Chinese Construction Industry Association Explains Silk Road Program
The China Construction Industry Association, which represents the country's construction and engineering companies, is touting Xi Jinping's ambitious Silk Road and Maritime Silk Road international infrastructure programs, which the government calls the "One Belt, One Road" initiative.
The CCIA replied to ENR's questions through email.
ENR: Centuries ago traders established the Silk Road to move Chinese goods to the rest of the world. Please tells us about the new Silk Road.
CCIA: The One Belt, One Road program is a strategic and multi-layered initiative to establish an interconnecting network of infrastructure facilities across three continents, Asia, Africa and Europe, both by land and sea.
There are a lot of gaps in infrastructure linkages across this vast region. China will work with different countries to construct the international road, join the missing sections, get rid of road bottlenecks to ensure better access,promote construction and expansion of ports and create new waterways. It is a tremendously big business opportunity for everyone concerned.
China has a clear edge in road and port construction both in terms of machinery and project implementation capabilities. It is willing and ready to engage different countries in this effort.
Do you think project finance will get easier because of the $40-billion Silk Road Fund and $100-billion Asia Infrastructure Investment Bank?
CCIA: Making funds available is a crucial aspect of the program. The new institutions will not only provide loan support, they will also participate in the equity along with banks in different countries.
Getting several countries to participate and work together on one program is a difficult objective to achieve. How will you achieve cooperation?
CCIA: The program involves a lot of interconnectivity across regions and nations. Some projects pass through two or more countries at a time, and a lot of bilateral and multilateral issues will be involved. This is why communication and consultation among countries and stakeholders will be a key factor.
China is striving to build an atmosphere of open-minded co-operation between different countries.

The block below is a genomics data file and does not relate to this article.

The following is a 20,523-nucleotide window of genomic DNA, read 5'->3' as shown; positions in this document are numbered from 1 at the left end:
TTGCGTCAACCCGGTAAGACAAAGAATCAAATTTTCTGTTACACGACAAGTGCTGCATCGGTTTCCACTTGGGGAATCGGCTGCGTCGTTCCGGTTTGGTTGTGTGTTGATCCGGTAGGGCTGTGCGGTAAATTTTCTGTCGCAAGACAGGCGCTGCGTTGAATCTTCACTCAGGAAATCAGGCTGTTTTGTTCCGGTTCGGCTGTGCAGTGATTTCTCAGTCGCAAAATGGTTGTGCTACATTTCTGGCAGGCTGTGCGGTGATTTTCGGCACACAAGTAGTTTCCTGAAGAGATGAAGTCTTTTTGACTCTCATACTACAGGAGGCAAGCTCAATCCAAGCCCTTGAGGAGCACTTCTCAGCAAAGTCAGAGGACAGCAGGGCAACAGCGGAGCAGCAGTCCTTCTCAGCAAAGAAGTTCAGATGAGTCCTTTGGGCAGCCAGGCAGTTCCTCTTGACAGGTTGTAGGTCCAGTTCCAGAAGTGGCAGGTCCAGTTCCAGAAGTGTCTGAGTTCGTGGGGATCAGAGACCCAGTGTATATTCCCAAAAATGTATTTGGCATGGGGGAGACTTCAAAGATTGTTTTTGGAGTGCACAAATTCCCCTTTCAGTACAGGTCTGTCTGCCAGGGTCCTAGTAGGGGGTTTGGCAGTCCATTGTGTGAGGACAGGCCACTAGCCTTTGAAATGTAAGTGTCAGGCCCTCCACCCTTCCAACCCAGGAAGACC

Market forces will be allowed to play a decisive role in the allocation of resources, and determine the extent of participation by different companies. All concerned will adhere to best practices and international standards in project selection, planning and implementation.
We have to give priority to projects that have already been agreed upon. Conditions are ripe for building projects along an economic corridors in Pakistan and the BCIM corridor connecting Bangladesh, China, India and Myanmar.
China's domestic business has begun slow down, compared to preious years. How about the foreign business of Chinese construction companies? How have they fared since 2013?
CCIA: In 2013, foreign business of China's construction and engineering firms had a turnover of $137.14 billion, which meant an increase of 17.6%.
In 2014, foreign business of Chinese companies had a turnover of $142.11 billion U.S. dollars, an increase of 3.8%; new contracts amounted to $ 191.76 billion, an increase of 11.7%.
There were 55 Chinese enterprises on the ENR 250 Top International Contractors list in 2013 and 62 companies in 2014. The average turnover of the companies was around $1.25 billion.
Tell us about trends to watch in 2015:
This year has seen rapid growth in the number of new contracts signed in foreign locations by Chinese companies. Let me cite a few reasons why this is happening.
Infrastructure construction is being seen as a important means to stimulate economic growth in developing and less developed countries.
The process of regional economic integration has given rise to new demand for transnational projects.
The One Belt, One Road is being accepted for its strategic vision which combines construction capabilities with financing support. It will enhance China's overseas investments and take its construction business to a new level.